Toledo police Chief Derrick Diggs says gang violence is not a police problem, it's a community problem. 'The No. 1 thing is the violence will stop.'
There cannot be a summer like the last -- violent and deadly -- officials plan to announce this week, alongside a new crime-reduction strategy.
"There's a new way that we will deal with gang violence in this community and it's going to be continuous," police Chief Derrick Diggs said of the Toledo Community Initiative to Reduce Violence. "The No. 1 thing is the violence will stop."
The program, which aims to reduce gun-related crimes, is to be announced during a news conference Tuesday.
Although the program has been in the works since 2008, it was shelved in 2009 when the department laid off 75 officers. The surge in violence last year -- shootings soared 73 percent -- makes now the right time to move forward, officials said.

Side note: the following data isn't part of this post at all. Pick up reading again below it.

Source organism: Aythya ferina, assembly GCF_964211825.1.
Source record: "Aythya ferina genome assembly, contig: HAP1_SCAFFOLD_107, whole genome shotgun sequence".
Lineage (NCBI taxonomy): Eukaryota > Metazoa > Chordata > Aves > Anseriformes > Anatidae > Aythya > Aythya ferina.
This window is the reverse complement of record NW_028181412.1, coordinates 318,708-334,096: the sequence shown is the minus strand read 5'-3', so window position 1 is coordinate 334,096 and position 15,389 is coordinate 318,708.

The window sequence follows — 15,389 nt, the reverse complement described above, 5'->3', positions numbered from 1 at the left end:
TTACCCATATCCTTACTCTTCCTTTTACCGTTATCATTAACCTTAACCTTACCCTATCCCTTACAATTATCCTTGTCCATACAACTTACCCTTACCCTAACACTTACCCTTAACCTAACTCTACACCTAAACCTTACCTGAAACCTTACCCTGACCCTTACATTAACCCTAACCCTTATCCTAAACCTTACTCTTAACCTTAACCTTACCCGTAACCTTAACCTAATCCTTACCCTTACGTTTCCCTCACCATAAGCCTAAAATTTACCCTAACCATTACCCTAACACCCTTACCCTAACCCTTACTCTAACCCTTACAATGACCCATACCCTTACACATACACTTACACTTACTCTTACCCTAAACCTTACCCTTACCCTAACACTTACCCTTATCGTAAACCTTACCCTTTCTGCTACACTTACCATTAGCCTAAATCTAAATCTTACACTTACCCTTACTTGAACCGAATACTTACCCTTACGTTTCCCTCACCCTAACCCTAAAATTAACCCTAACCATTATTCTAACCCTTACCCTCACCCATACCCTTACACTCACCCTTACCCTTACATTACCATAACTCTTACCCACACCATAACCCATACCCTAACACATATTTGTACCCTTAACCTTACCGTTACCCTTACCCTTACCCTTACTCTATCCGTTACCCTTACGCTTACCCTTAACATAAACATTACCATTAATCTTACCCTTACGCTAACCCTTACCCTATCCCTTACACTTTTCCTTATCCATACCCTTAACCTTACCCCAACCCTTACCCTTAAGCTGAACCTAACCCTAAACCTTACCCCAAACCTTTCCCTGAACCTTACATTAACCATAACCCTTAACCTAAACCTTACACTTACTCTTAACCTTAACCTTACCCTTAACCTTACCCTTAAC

The plan is part of Chief Diggs' overall strategy to move the department forward and to protect the community despite historically low staffing levels, he said.
Since becoming chief in October, he has announced the creation of a crime analysis unit and has increased emphasis on data-driven policing. That, coupled with the 150 surveillance cameras approved by city council in March, is part of his "bold and ambitious" plan.
Marquise Noble, left, Victor Watson, Jr., Keith Furr, and Antwan Goetz deny that they belong to a gang. Watson was convicted of a felony drug charge several years ago. Now, he says, he wants to get a job and stay out of trouble.
The program -- TCIRV -- is modeled after the Cincinnati Initiative to Reduce Violence, which was put into place in 2007 after a year with 90 recorded homicides. Since the program's debut, homicides in Cincinnati have decreased: 68 were reported in 2007, 75 in 2008, 55 in 2009, and 68 in 2012, according to statistics from the FBI's Uniform Crime Report.